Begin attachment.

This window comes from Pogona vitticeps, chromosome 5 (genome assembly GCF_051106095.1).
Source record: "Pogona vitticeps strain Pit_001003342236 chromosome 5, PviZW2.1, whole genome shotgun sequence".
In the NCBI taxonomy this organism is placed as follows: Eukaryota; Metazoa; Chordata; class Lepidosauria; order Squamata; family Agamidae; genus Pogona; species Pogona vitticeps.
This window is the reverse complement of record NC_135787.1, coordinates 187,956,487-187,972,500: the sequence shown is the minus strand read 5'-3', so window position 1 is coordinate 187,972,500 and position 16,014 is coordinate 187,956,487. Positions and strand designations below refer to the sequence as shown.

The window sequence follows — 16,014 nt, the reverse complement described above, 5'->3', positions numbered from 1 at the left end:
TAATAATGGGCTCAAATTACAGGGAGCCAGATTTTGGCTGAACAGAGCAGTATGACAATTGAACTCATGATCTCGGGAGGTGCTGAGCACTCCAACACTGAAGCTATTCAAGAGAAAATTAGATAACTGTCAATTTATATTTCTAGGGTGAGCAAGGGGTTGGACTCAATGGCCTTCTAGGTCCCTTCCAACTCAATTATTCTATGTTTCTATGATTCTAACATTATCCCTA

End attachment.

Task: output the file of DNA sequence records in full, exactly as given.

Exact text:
This window comes from Pogona vitticeps, chromosome 5 (genome assembly GCF_051106095.1).
Source record: "Pogona vitticeps strain Pit_001003342236 chromosome 5, PviZW2.1, whole genome shotgun sequence".
In the NCBI taxonomy this organism is placed as follows: Eukaryota; Metazoa; Chordata; class Lepidosauria; order Squamata; family Agamidae; genus Pogona; species Pogona vitticeps.
This window is the reverse complement of record NC_135787.1, coordinates 187,956,487-187,972,500: the sequence shown is the minus strand read 5'-3', so window position 1 is coordinate 187,972,500 and position 16,014 is coordinate 187,956,487. Positions and strand designations below refer to the sequence as shown.

The window sequence follows — 16,014 nt, the reverse complement described above, 5'->3', positions numbered from 1 at the left end:
TAATAATGGGCTCAAATTACAGGGAGCCAGATTTTGGCTGAACAGAGCAGTATGACAATTGAACTCATGATCTCGGGAGGTGCTGAGCACTCCAACACTGAAGCTATTCAAGAGAAAATTAGATAACTGTCAATTTATATTTCTAGGGTGAGCAAGGGGTTGGACTCAATGGCCTTCTAGGTCCCTTCCAACTCAATTATTCTATGTTTCTATGATTCTAACATTATCCCTA